Focus on Heart and Lung Fitness to Reduce Your COPD Risk
COPD is generally considered to be a progressive, chronic disease of the lungs. There is no known cure, although medication and lifestyle changes can contribute to halting lung damage and slowing the progression. Smoking is the most common risk factor, but non-smokers can also develop COPD. The root cause in those cases is often environmental exposure to toxins or a genetic factor known as alpha-1 antitrypsin deficiency (AAT for short).1
Medical experts emphasize that it is possible to prevent COPD in many cases. If you smoke, quitting is the most positive thing you can do to avoid it.1 However, a recent long-term study out of Denmark suggests that there are other steps people can take to significantly reduce their risk for COPD.2 The catch is that these steps likely need to begin in middle age. COPD often does not rear its ugly head until age 60 or older. So, it might already be too late to prevent it using this approach. However, it can still be possible to improve health outcomes after a COPD diagnosis.
Details of the study
The results of the Danish study were published in the clinical journal, Thorax.2 Here are some of the details of this study:
- Participants included 4,730 middle-aged men (who were age 40-59 at the start of the study)
- Study continued for 46 years (began in 1970)
- Heart and lung fitness was measured via VO2 max (maximum amount of oxygen a person can use during intense exercise)
- Participants were separated into 3 groups, based on fitness: low, normal and high
- Age, body mass index, self-reported physical activity, smoking status, alcohol consumption, arterial hypertension, diabetes, and socioeconomic status were all taken into account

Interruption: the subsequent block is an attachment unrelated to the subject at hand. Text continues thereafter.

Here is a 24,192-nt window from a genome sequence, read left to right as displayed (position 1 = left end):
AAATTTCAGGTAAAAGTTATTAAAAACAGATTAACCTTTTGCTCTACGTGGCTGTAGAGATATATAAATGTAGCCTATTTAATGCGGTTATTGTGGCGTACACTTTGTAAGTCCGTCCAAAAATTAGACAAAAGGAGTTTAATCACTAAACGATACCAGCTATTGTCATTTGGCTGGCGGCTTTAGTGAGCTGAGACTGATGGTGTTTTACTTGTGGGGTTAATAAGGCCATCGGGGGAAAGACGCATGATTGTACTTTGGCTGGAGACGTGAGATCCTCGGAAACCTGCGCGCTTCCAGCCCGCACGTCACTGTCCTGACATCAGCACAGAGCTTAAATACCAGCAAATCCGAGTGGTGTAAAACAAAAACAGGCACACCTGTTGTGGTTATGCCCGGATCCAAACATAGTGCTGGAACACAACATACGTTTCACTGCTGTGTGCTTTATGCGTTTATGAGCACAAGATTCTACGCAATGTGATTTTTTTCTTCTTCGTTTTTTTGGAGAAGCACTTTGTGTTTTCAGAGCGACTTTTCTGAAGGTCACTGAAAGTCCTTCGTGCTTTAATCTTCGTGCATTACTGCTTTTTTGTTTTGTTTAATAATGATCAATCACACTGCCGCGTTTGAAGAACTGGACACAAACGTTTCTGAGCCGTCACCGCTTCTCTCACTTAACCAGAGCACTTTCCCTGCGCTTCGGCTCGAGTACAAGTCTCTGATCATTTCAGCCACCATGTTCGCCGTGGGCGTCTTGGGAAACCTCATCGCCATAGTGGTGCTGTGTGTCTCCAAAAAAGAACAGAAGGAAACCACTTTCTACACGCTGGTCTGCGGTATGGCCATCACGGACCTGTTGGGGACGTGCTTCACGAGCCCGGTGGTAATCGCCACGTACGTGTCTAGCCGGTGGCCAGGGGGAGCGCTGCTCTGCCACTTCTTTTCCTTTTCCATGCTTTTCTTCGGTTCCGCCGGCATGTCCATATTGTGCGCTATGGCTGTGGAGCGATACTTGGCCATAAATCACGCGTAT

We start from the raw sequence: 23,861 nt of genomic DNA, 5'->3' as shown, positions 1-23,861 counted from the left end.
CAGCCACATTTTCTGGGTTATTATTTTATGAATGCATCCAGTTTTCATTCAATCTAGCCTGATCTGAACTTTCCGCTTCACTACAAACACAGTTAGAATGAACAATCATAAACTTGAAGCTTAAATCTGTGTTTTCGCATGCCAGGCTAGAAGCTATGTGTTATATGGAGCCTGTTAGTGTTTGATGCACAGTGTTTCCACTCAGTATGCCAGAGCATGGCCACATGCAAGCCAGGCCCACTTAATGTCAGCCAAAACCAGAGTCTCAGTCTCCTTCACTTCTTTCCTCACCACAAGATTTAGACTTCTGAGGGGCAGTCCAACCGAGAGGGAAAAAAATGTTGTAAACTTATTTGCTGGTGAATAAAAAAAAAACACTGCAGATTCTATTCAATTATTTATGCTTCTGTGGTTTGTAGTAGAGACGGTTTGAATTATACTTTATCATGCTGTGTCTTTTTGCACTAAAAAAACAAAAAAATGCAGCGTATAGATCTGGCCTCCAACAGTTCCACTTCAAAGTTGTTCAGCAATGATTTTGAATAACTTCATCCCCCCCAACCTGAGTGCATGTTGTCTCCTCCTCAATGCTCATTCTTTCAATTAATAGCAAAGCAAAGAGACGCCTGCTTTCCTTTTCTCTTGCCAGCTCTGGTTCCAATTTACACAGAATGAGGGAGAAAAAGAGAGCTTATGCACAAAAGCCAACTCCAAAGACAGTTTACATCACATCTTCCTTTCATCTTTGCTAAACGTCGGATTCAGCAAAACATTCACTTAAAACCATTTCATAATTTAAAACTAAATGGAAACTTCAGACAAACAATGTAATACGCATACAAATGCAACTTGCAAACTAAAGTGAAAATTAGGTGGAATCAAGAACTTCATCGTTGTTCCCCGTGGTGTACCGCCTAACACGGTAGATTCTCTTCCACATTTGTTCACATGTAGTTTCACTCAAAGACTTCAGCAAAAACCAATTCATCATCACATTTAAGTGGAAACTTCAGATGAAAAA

Results of the study
Overall, the results of this study suggested that, at least in men, the better your heart and lung fitness, the better your chances of not developing - or dying from - COPD. Specifically, this is what they found:
- Men who had "normal" heart and lung fitness were 21% less likely to develop COPD than those with only low fitness.
- Men who had high fitness levels were 31% less likely to develop COPD.
- Death from COPD was 35% less likely in the normal fitness group.
- Death from COPD was a whopping 62% less likely in the high fitness group.
The scientists wondered if people who were already disposed to develop COPD might have been more likely to have low levels of heart and lung fitness. However, upon examining the data closely, they did not find this to be true. They did find, however, that there was a link between low fitness and the following factors:
- Lower levels of physical activity (as self-reported)
- Higher body mass index
- Higher alcohol intake
- Lower socioeconomic status
- Diabetes mellitus and high blood pressure
What does this mean for you?
If you've already been diagnosed with COPD, then obviously working on your heart and lung fitness is not going to change that. But, it might change what happens from this point on, at least to some extent.
The researchers emphasized, “In individuals at risk of developing COPD, fitness-enhancing physical activity should be encouraged not only to reduce [difficulty breathing], but also to delay development, progression, and death from COPD.” 2
In other words, fitness-enhancing physical activity can help you feel better and delay some of the negative effects of COPD.
Feeling better with COPD
If you're simply worried about developing COPD in the future, because you are a smoker or have other risk factors, this is a great time to talk with your doctor about starting a new exercise program. Once you get the clearance to do so, finding a routine or program that's right for you can help you get more fit and enjoy all kinds of health benefits. You'll feel and look better overall. All the better if that also helps you avoid having COPD down the line.
If you already have COPD, working to improve your heart and lung fitness can still have many benefits. Again, you'll feel and look better, but it is important to get your doctor's OK on any exercise program. In the future, I'll be posting some short "how-to" and "tips" videos on how to get started with safe and effective exercise when you have COPD. Meanwhile, implementing a walking program, even if it's just inside your home for a few minutes at a time, can reap quick benefits.
Do you live with any sleep disorders (eg. insomnia, RLS, sleep apnea) in addition to COPD?